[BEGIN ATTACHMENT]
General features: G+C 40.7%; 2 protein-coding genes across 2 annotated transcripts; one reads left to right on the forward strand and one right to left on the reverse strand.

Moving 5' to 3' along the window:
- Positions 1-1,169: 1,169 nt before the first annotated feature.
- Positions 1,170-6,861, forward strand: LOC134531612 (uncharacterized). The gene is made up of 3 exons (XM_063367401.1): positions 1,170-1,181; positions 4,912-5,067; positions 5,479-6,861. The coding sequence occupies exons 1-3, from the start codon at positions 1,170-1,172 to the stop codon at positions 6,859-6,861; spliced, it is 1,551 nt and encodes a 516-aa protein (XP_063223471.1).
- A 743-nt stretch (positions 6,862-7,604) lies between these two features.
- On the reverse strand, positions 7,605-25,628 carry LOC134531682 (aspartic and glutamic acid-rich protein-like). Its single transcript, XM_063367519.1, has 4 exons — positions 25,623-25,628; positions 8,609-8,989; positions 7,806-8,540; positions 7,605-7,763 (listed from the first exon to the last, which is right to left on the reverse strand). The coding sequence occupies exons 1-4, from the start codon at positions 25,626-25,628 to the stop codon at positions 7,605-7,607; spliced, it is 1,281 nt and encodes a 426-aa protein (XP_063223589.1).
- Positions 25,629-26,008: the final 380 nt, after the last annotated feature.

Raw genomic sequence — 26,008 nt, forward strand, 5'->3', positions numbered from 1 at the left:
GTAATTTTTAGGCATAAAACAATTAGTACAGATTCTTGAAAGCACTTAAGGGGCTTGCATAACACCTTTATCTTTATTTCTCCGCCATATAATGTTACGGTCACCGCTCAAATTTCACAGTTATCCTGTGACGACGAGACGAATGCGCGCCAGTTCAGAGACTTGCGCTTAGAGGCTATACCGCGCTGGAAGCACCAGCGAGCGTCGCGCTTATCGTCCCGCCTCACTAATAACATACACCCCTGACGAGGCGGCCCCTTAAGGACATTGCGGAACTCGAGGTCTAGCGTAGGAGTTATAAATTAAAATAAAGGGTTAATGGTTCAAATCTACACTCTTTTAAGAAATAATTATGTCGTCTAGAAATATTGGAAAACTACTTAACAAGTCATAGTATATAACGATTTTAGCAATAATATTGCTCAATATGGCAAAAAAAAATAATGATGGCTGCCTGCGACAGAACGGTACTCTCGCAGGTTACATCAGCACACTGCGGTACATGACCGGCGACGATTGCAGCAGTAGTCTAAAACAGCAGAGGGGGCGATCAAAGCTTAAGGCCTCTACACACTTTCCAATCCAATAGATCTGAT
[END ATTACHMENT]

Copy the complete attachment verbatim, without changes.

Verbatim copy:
General features: G+C 40.7%; 2 protein-coding genes across 2 annotated transcripts; one reads left to right on the forward strand and one right to left on the reverse strand.

Moving 5' to 3' along the window:
- Positions 1-1,169: 1,169 nt before the first annotated feature.
- Positions 1,170-6,861, forward strand: LOC134531612 (uncharacterized). The gene is made up of 3 exons (XM_063367401.1): positions 1,170-1,181; positions 4,912-5,067; positions 5,479-6,861. The coding sequence occupies exons 1-3, from the start codon at positions 1,170-1,172 to the stop codon at positions 6,859-6,861; spliced, it is 1,551 nt and encodes a 516-aa protein (XP_063223471.1).
- A 743-nt stretch (positions 6,862-7,604) lies between these two features.
- On the reverse strand, positions 7,605-25,628 carry LOC134531682 (aspartic and glutamic acid-rich protein-like). Its single transcript, XM_063367519.1, has 4 exons — positions 25,623-25,628; positions 8,609-8,989; positions 7,806-8,540; positions 7,605-7,763 (listed from the first exon to the last, which is right to left on the reverse strand). The coding sequence occupies exons 1-4, from the start codon at positions 25,626-25,628 to the stop codon at positions 7,605-7,607; spliced, it is 1,281 nt and encodes a 426-aa protein (XP_063223589.1).
- Positions 25,629-26,008: the final 380 nt, after the last annotated feature.

Raw genomic sequence — 26,008 nt, forward strand, 5'->3', positions numbered from 1 at the left:
GTAATTTTTAGGCATAAAACAATTAGTACAGATTCTTGAAAGCACTTAAGGGGCTTGCATAACACCTTTATCTTTATTTCTCCGCCATATAATGTTACGGTCACCGCTCAAATTTCACAGTTATCCTGTGACGACGAGACGAATGCGCGCCAGTTCAGAGACTTGCGCTTAGAGGCTATACCGCGCTGGAAGCACCAGCGAGCGTCGCGCTTATCGTCCCGCCTCACTAATAACATACACCCCTGACGAGGCGGCCCCTTAAGGACATTGCGGAACTCGAGGTCTAGCGTAGGAGTTATAAATTAAAATAAAGGGTTAATGGTTCAAATCTACACTCTTTTAAGAAATAATTATGTCGTCTAGAAATATTGGAAAACTACTTAACAAGTCATAGTATATAACGATTTTAGCAATAATATTGCTCAATATGGCAAAAAAAAATAATGATGGCTGCCTGCGACAGAACGGTACTCTCGCAGGTTACATCAGCACACTGCGGTACATGACCGGCGACGATTGCAGCAGTAGTCTAAAACAGCAGAGGGGGCGATCAAAGCTTAAGGCCTCTACACACTTTCCAATCCAATAGATCTGAT